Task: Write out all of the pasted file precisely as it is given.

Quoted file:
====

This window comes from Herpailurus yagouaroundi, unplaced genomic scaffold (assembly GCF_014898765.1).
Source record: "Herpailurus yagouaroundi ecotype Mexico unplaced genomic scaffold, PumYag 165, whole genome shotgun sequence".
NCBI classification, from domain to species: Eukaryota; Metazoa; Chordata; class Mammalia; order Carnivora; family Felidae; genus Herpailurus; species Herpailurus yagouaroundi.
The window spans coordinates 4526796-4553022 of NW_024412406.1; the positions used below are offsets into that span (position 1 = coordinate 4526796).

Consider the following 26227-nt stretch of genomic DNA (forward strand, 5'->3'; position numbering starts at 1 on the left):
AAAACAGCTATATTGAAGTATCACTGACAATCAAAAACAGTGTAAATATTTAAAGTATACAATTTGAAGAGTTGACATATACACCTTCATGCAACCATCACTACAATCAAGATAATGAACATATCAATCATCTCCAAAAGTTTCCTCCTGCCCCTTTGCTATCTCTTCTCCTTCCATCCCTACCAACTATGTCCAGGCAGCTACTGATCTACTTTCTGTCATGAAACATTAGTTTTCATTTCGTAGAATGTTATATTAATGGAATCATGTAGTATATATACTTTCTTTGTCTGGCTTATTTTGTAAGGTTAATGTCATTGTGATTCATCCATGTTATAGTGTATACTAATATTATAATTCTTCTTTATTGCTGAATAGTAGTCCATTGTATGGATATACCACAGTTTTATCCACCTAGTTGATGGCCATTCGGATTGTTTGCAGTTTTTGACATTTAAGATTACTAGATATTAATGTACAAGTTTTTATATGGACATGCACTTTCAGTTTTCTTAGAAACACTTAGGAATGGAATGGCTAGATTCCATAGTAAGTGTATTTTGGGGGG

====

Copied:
This window comes from Herpailurus yagouaroundi, unplaced genomic scaffold (assembly GCF_014898765.1).
Source record: "Herpailurus yagouaroundi ecotype Mexico unplaced genomic scaffold, PumYag 165, whole genome shotgun sequence".
NCBI classification, from domain to species: Eukaryota; Metazoa; Chordata; class Mammalia; order Carnivora; family Felidae; genus Herpailurus; species Herpailurus yagouaroundi.
The window spans coordinates 4526796-4553022 of NW_024412406.1; the positions used below are offsets into that span (position 1 = coordinate 4526796).

Consider the following 26227-nt stretch of genomic DNA (forward strand, 5'->3'; position numbering starts at 1 on the left):
AAAACAGCTATATTGAAGTATCACTGACAATCAAAAACAGTGTAAATATTTAAAGTATACAATTTGAAGAGTTGACATATACACCTTCATGCAACCATCACTACAATCAAGATAATGAACATATCAATCATCTCCAAAAGTTTCCTCCTGCCCCTTTGCTATCTCTTCTCCTTCCATCCCTACCAACTATGTCCAGGCAGCTACTGATCTACTTTCTGTCATGAAACATTAGTTTTCATTTCGTAGAATGTTATATTAATGGAATCATGTAGTATATATACTTTCTTTGTCTGGCTTATTTTGTAAGGTTAATGTCATTGTGATTCATCCATGTTATAGTGTATACTAATATTATAATTCTTCTTTATTGCTGAATAGTAGTCCATTGTATGGATATACCACAGTTTTATCCACCTAGTTGATGGCCATTCGGATTGTTTGCAGTTTTTGACATTTAAGATTACTAGATATTAATGTACAAGTTTTTATATGGACATGCACTTTCAGTTTTCTTAGAAACACTTAGGAATGGAATGGCTAGATTCCATAGTAAGTGTATTTTGGGGGG